## 1 Answer

The code for fun[tt, sig, time, expon, bShift, lam]] was not correctly inlined into the compiled function funComp. Most robust ways is to use With as follows. I also apply N to avoid some integer to double typecasts that would otherwise take place at runtime.

funComp2 = With[{code = N[fun[tt, sig, time, expon, bShift, lam]]},
Compile[{{tt, _Real}, {sig, _Real}, {time, _Real}, {expon, _Integer}, {bShift, _Real}, {lam, _Real}},
code,
CompilationTarget -> "C"
]
];


(Compilation takes longer now because now there happens a lot.)

Resulting timings on my machine:

fun[3.4, 10./4, 10., 3, 1.3456, Sqrt[2.]] // AbsoluteTiming
funComp[3.4, 10/4, 10, 3, 1.3456, Sqrt] // AbsoluteTiming


{0.072316, 0.045048}

{0.000197, 0.045048}

PS. You might get a further minor performance boost by changing {expon, _Integer} to {expon, _Real} because there are still some integer to double typecasts left in the C code. But that was hardly measurable with the simple test I tried so far.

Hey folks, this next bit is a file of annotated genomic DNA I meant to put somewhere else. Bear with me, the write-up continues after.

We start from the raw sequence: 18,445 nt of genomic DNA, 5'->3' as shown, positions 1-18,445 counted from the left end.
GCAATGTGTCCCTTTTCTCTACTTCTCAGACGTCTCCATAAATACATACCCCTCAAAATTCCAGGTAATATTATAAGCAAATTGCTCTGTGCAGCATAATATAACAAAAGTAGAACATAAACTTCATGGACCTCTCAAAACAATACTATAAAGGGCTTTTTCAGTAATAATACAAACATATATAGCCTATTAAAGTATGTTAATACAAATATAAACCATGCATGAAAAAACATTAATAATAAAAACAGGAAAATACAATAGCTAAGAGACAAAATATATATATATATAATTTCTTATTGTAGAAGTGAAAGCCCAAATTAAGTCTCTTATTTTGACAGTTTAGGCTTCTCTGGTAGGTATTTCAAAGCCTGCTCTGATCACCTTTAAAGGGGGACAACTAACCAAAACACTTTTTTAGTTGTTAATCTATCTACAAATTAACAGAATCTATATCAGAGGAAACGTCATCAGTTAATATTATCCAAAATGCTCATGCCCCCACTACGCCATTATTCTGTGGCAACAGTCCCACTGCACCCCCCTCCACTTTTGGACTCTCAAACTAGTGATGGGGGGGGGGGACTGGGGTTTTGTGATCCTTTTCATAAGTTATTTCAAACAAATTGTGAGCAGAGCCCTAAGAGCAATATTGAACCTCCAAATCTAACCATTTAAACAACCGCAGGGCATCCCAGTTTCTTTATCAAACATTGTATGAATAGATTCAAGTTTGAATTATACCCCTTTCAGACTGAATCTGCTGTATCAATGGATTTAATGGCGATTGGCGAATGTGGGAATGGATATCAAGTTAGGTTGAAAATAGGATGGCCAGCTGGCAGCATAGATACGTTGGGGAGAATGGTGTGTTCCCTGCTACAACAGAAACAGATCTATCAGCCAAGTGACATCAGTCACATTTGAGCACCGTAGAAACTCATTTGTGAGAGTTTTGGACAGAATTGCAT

PPS. You might probably want to apply this function to large lists of inputs. The the following way to compile the function (with options RuntimeAttributes -> {Listable}, Parallelization -> True) might be your friend:

funComp3 = With[{code = N[fun[tt, sig, time, expon, bShift, lam]]},
Compile[{{tt, _Real}, {sig, _Real}, {time, _Real}, {expon, _Real}, {bShift, _Real}, {lam, _Real}},
code,
CompilationTarget -> "C",
RuntimeAttributes -> {Listable},
Parallelization -> True
]
];


Here some timing examples.

a = RandomReal[{-1, 1}, {100}];

r1 = fun[#, 10/4, 10, 3, 1.3456, Sqrt] & /@ a; // RepeatedTiming // First
r2 = fun[a, 10/4, 10, 3, 1.3456, Sqrt]; // RepeatedTiming // First
r3 = funComp3[#, 10/4, 10, 3, 1.3456, Sqrt] & /@ a; // RepeatedTiming // First
r4 = funComp3[a, 10/4, 10, 3, 1.3456, Sqrt]; // RepeatedTiming // First